Is there a connection between early labour and the flu vaccination?

In this article, I will discuss the topic of the flu vaccination. As winter draws ever closer many pregnant ladies will be offered the flu vaccination free on the NHS. It is of course your personal decision whether you wish to have this or not along with any other immunisations.

This article lets draw upon the facts available to allow you make an informed decision about whether to have the vaccination or not.

Risks of having flu whilst pregnant

Flu can affect anyone, any age and any level of health. Pregnant women and their unborn children are at an increased risk of complications from having flu. Whilst pregnant your immune system is much lower – you have probably already figured that out by the constant runny nose. This is so that you body doesn’t reject your unborn child.

Flu is a highly infectious disease which occurs annually and most commonly during winter season (hence its nickname seasonal flu). The symptoms of flu come on very quickly whereas a cold is more gradual (i.e. sore throat and runny nose). Flu is caused by the influenza viruses (colds are caused by bacteria) that affects the respiratory system (your windpipe and lungs), because flu is a virus anti-biotics will not work.

Most common symptoms of flu:

  • Fever (high temperatures)
  • Chills
  • Headache
  • Aches and pains in your joints and muscles
  • Lethargic (more tired than normal)

As you can see most of these symptoms are also typical pregnancy symptoms. Healthy individuals who contract the flu virus usually recover within a week or so but for a small percentage of the population flu can lead to hospitalisation, disability or even death.

Benefits of the flu vaccine:

  • Reduced risk of miscarriage, pre-term birth
  • Low birth weight
  • Reduced chance of passing the flu to your unborn child
  • Reduced risk of complication such as pneumonia
  • Helps to provide immune system protection to your baby in the first few months after birth.

The flu vaccine

Vaccines are designed to help the immune system to recognise and fight certain types of viruses, bacteria and other pathogens.

The vaccine itself can be inactivated or live attenuated depending on the recommendations provided to the manufacturer from the World Health Organisation (WHO). Types of vaccinations:

  • Inactivated – inactive virus present. The virus particles, bacteria or other pathogens have been grown and then killed with heat or chemicals. Examples include, Hepatitis A, polio, diphtheria and tetanus. These vaccines are safer as it is a lower risk of the pathogen mutating back into its disease. Since the bacteria is dead it is not an accurate copy of the live version therefore it often requires multiple booster shots to help train the body’s immune system to defend itself.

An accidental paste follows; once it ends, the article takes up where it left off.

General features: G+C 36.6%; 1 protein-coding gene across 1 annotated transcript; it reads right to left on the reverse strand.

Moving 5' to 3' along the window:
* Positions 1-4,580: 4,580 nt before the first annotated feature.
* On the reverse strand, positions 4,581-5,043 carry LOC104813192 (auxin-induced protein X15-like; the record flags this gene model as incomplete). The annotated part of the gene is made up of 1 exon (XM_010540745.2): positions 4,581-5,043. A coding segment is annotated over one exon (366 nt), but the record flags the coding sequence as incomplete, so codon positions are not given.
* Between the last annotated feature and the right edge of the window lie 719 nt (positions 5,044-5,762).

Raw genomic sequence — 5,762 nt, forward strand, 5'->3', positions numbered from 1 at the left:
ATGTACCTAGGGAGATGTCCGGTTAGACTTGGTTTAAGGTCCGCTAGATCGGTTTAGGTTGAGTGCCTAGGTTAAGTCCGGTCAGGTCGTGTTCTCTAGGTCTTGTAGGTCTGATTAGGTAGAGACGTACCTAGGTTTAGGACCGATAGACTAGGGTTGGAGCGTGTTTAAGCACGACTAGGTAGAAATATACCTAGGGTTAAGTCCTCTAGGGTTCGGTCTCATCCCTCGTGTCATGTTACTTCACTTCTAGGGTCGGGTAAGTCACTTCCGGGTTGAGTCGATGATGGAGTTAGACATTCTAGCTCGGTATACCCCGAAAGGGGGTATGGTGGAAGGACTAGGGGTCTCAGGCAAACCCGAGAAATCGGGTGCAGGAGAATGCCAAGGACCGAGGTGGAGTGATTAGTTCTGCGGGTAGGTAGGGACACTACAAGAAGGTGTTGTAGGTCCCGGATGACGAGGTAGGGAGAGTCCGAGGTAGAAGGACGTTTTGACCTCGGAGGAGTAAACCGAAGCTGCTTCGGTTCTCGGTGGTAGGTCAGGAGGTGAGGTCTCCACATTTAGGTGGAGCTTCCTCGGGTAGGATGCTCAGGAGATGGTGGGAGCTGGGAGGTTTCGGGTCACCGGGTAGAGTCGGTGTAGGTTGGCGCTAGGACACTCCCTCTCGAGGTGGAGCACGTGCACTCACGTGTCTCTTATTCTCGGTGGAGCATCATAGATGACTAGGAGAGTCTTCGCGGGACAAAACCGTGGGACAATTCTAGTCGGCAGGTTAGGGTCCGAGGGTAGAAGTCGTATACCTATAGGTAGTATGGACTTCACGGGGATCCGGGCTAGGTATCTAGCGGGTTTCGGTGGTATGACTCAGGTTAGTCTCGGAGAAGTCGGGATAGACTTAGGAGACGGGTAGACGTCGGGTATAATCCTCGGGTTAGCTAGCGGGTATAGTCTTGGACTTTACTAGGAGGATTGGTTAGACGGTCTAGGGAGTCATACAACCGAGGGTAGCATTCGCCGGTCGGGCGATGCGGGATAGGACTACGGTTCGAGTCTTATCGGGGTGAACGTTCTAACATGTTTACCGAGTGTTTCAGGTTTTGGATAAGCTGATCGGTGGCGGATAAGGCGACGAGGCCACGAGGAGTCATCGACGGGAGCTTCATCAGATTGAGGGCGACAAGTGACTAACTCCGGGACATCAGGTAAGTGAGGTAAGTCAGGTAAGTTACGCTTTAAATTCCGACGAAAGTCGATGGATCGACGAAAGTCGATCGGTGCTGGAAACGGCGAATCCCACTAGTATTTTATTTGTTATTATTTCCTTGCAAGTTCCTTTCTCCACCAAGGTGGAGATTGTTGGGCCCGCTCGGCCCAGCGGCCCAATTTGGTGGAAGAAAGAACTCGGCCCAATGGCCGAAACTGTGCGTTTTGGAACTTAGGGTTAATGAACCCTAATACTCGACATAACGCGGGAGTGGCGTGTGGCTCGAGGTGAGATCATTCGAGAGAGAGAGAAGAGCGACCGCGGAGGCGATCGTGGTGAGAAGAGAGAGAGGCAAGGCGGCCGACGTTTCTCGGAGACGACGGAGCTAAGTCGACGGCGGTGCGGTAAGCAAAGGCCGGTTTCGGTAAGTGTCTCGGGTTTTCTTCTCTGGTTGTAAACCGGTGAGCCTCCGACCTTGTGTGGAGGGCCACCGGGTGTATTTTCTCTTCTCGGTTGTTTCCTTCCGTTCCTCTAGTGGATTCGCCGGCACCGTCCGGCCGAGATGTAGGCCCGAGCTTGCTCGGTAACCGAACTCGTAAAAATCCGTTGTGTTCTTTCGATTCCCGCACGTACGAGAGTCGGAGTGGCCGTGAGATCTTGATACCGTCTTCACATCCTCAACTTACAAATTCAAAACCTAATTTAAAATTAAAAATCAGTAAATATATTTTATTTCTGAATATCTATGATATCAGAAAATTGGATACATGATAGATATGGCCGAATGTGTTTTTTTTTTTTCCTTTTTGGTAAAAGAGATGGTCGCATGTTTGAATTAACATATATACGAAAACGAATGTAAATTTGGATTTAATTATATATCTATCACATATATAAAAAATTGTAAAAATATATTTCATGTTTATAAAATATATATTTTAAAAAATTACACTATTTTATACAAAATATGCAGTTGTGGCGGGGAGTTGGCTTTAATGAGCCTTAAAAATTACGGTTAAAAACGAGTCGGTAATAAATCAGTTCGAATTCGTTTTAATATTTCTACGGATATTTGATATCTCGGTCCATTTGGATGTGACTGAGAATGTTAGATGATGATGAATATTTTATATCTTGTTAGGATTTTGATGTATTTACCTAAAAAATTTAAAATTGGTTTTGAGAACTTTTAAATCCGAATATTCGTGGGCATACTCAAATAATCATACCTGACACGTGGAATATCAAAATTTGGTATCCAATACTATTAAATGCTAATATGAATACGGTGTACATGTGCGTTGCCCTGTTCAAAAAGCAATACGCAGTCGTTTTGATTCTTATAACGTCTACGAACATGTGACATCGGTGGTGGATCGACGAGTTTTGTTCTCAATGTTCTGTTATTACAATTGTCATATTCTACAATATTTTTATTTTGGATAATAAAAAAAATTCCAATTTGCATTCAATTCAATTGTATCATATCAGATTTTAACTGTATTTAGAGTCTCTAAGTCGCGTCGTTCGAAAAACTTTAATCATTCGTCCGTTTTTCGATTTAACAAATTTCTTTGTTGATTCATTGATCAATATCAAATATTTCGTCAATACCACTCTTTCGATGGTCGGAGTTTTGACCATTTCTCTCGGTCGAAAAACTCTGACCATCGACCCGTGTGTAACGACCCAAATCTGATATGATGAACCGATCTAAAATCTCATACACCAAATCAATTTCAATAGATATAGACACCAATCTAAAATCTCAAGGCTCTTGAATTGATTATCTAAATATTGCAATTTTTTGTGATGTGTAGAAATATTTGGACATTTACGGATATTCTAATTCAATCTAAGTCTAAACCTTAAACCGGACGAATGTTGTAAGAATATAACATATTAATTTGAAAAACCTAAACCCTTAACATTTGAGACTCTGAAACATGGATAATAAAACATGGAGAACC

• Live attenuated – live small dosage of the virus present. There is a small amount of live pathogen which has been altered to become harmless or less viral. The purpose is to the immune system learn to recognize the antigens to be able to fight it should contact be made in the future. Examples of live vaccinations includes the MMR, smallpox and yellow fever. Advantages: These types of vaccinations can offer lifelong protection when the full programme has been completed. These vaccinations cannot be given to persons with an already weakened immune system (chemotherapy, HIV) as the risk of the pathogen become stronger and been more harmful increases.Pregnant women are advised to have the inactivated vaccination.

The flu vaccination is classed as an inactivated vaccine. Therefore when you have the vaccination you do not get a live version of the virus. So it is a myth that getting the vaccination gives you flu.

Risk of preterm labour?
There are some concerns that the flu vaccination causes preterm labour / birth however, studies in Canada have discovered that the flu vaccination can actually reduce the risk. “women who are vaccinated are 25% less likely to have a premature birth and 27% less likely to have low-birth weight baby.” (Oxford Vaccine Group, 2014).

Possible side effects

Like with all immunisations there a rare possibility of developing an allergic reaction. If you had one in the past after the flu vaccine it is recommended not to have it this year.

The most common types of side effects are a sore arm for a couple of days and sometimes (not always) feeling a little achy and muscle fatigue.

Bottom line

Personally, I am going to get this because I had a nasty chest infection at the beginning of pregnancy and dread to think what I’d be like with the flu. I have also had the flu in the past and when it says a week to recover its more like 3-4 and only if you have proper bed rest for a week. When people tell you their dying of flu and say this whilst seated at their desk at work you know it’s probably just a bad cold. The flu proper knocks you off your feet. When I had it I was cold and hot at the same time so I dressed for feeling cold (hot water bottle as well) hoping to sweat it out. You have literally no energy and simple tasks like opening to door to the postman is such a chore. You really don’t have much energy to even get up for the toilet even though you know you need to go!

Either way it is up to you whether you opt to get this vaccination but whatever you decision you should always maintain a high level of personal hygiene and throughly wash your hands before and after preparing meals.

Katherine xo

Useful Guides:

NHS Public Health England – The flu vaccination winter 2017/18

Sources:

http://vk.ovg.ox.ac.uk/flu-vaccination-pregnancy

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